Guilty of your Valentine's Chocolate Month?

Updated: Aug 28, 2018


[Here’s A Way To Have Your Cake And Eat It Too (In Moderation)]

A way to to enjoy sugar while keeping diabetes at bay is by eating more soluble fiber. Here's why we recommend you increase your fiber intake:

  1. Soluble dietary fiber reduces glucose responses after carbohydrate-rich meals. That means you don’t crash after your sugar high. Fiber slows down gastric emptying, which is the time it takes for food to empty from the stomach and enter the small intestine. This makes you feel fuller with less food.

  2. Studies have shown a metabolic link between high dietary fiber intake with a lower risk of diabetes. A study in the New England Journal of Medicine recommends a fiber intake of 50g a day (about 2 oz of soluble and insoluble fiber). We agree.

  3. People with high dietary fiber intake have lower C-reactive protein(CRP) levels in their blood, a marker for inflammation in the body. Soluble fiber can help people with joint diseases like rheumatoid arthritis.

[The Dietary Fibers That Will Keep Your Blood Sugar Levels In Check]

Let’s talk about what you can eat to regulate your blood sugar levels. Some of the foods we list below can also satisfy your sweet tooth if you have one.

Pectin (soluble fiber) that is great for blood sugar levels--naturally found in the cell wall of plants. It controls cholesterol, treats digestion issues, and aids weight loss. You can find this nutrient in kale, winter squash, sweet potatoes, apples, pears, cranberries, apricots, and figs.

Next on the list is Inulin. Inulin (prebiotic--important for gut health that feeds the good bacteria in your gut) help you fight off anxiety, inflammation, and many other diseases. Get them in your system by eating artichokes, chicory root, leeks, onions, garlic, and bananas.

The last weapon against diabetes is beta-glucan. Beta-glucan is found in the cell walls of certain fungi. Beta-glucan has two effects that make it effective against cancer--anti-carcinogenic and stimulating the immune system.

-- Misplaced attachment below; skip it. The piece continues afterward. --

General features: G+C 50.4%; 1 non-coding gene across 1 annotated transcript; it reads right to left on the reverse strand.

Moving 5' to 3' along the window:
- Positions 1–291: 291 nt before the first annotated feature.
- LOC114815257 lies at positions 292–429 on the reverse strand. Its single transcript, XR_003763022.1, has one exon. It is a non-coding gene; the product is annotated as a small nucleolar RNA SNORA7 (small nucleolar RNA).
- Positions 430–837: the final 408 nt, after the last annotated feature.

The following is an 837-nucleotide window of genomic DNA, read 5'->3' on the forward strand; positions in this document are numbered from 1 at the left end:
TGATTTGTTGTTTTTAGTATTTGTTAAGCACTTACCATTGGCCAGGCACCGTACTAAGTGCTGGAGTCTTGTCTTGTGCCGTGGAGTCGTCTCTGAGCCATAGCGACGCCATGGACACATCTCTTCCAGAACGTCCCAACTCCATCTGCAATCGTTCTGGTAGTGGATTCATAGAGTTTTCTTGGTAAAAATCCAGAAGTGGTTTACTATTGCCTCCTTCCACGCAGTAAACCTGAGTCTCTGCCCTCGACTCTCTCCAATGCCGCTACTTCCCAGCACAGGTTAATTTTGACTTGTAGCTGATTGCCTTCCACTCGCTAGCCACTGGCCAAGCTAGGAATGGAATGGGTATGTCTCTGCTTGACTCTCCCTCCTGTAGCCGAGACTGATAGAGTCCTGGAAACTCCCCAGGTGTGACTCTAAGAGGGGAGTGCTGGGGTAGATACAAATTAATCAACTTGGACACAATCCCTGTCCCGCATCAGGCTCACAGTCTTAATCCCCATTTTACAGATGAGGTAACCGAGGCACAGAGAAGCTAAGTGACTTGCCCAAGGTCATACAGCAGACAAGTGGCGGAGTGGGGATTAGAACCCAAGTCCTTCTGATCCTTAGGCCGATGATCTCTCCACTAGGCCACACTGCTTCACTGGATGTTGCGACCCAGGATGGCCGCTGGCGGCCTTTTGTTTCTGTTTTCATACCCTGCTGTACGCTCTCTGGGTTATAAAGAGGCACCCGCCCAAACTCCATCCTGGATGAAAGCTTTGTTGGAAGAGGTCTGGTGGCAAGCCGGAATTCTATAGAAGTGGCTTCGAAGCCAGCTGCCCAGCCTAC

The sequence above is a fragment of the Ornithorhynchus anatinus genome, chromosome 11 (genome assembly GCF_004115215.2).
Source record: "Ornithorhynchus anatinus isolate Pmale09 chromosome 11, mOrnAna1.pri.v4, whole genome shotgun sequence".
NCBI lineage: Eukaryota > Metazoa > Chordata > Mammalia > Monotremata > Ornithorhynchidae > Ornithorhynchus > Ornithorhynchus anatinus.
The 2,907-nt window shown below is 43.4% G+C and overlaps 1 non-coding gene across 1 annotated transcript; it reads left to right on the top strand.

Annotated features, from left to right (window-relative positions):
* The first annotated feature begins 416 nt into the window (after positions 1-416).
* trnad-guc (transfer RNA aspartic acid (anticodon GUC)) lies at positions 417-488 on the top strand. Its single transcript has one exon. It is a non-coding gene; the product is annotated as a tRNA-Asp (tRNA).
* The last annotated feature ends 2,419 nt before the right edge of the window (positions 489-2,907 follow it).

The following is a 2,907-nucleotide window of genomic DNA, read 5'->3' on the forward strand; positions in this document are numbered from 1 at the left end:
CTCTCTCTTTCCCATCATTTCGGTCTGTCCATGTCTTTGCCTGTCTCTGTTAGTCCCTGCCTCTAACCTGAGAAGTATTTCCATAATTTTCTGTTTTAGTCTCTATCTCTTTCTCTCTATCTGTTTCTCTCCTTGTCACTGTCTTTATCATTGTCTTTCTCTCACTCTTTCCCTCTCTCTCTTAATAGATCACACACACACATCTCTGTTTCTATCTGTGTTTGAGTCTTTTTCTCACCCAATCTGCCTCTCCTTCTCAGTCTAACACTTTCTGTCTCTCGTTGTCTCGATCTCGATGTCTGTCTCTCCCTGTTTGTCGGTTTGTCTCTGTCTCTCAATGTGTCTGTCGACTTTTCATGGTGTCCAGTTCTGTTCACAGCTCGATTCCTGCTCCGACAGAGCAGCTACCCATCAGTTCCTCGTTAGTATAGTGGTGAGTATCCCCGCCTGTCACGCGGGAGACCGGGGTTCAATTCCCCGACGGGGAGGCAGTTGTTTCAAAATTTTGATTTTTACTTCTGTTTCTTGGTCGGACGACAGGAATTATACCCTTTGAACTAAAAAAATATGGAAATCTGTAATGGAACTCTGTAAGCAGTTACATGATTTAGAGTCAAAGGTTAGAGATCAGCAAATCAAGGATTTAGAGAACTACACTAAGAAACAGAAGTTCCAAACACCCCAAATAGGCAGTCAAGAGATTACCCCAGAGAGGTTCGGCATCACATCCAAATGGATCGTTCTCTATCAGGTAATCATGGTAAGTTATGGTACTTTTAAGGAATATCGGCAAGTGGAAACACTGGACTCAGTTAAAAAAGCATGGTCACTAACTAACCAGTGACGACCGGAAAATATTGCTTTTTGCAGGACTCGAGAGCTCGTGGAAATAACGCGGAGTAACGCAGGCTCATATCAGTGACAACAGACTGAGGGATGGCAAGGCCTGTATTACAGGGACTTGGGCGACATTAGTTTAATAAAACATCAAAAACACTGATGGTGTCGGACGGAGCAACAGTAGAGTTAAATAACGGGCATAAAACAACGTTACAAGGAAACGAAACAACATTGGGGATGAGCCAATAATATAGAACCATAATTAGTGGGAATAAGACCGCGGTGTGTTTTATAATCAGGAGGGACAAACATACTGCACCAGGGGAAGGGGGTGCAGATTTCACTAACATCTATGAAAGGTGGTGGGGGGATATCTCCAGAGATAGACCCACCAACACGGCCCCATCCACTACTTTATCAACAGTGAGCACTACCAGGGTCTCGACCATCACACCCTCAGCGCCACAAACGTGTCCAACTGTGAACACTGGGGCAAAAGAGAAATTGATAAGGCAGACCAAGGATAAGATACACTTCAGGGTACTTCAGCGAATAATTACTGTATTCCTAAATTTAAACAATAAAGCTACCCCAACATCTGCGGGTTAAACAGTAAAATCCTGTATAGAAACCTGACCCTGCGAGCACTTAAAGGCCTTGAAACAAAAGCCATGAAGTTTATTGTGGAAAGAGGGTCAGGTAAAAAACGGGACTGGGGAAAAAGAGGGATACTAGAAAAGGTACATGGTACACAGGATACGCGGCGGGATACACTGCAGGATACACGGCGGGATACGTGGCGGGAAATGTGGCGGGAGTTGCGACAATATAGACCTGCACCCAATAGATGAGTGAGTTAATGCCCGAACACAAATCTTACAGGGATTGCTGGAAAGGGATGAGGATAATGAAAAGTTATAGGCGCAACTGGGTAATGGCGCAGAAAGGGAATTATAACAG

In the long term, your body might not be able to use insulin properly or produce enough of it.

You might experience life-threatening symptoms like nerve damage, diabetic nephropathy (kidney damage), increased risk of dementia, diabetic retinopathy, and/or weaker immune system.


[Eat Your Fiber]

No one wants to skip the guilty pleasures in life. We don’t recommend it either. So if you want to enjoy that ice cream or cheesecake, make sure you give your body the ability to handle it.




[How does Chiropractic have to do with insulin control?]

"A recent case study published in the November 2011 edition of the Journal of Pediatric, Maternal, & Family Health documents a case of a four-year-old child who had terrific results stabilizing her blood sugar through chiropractic care. The patient was diagnosed with spinal subluxation in the upper cervical region. She began chiropractic care and was seen a total of 24 times over a two-month period. During this two-month period, she experienced a decrease in hemoglobin A1C from 7.2 percent to 6.5 percent. She also decreased the amount of insulin used from 15 units to 11 units per day.

These results are quite remarkable because the literature states that intensive medical treatment of type I diabetes often does not succeed in lowering A1C levels under 7.0 percent. Chiropractic care works by optimizing the neural connections throughout the body. This enhanced brain-body connection works to better coordinate immunity and hormone function throughout the body."

Article contributed by Murray Galbraith, D.C., of Galbraith Chiropractic.





[References & Resources (especially for you)]

Effects of beta-glucans on the immune system.

Dalia Akramiene, Anatolijus Kondrotas, Janina Didziapetriene, Egidijus Kevelaitis Medicina (Kaunas) 2007; 43(8): 597–606.


Hyperglycemia - National Library Of Medicine - Pubmed Health

https://www.ncbi.nlm.nih.gov/pubmedhealth/PMHT0024701/


Seaquist, E. R. (2010). The Final Frontier: How Does Diabetes Affect the Brain? Diabetes, 59(1), 4–5. http://doi.org/10.2337/db09-1600

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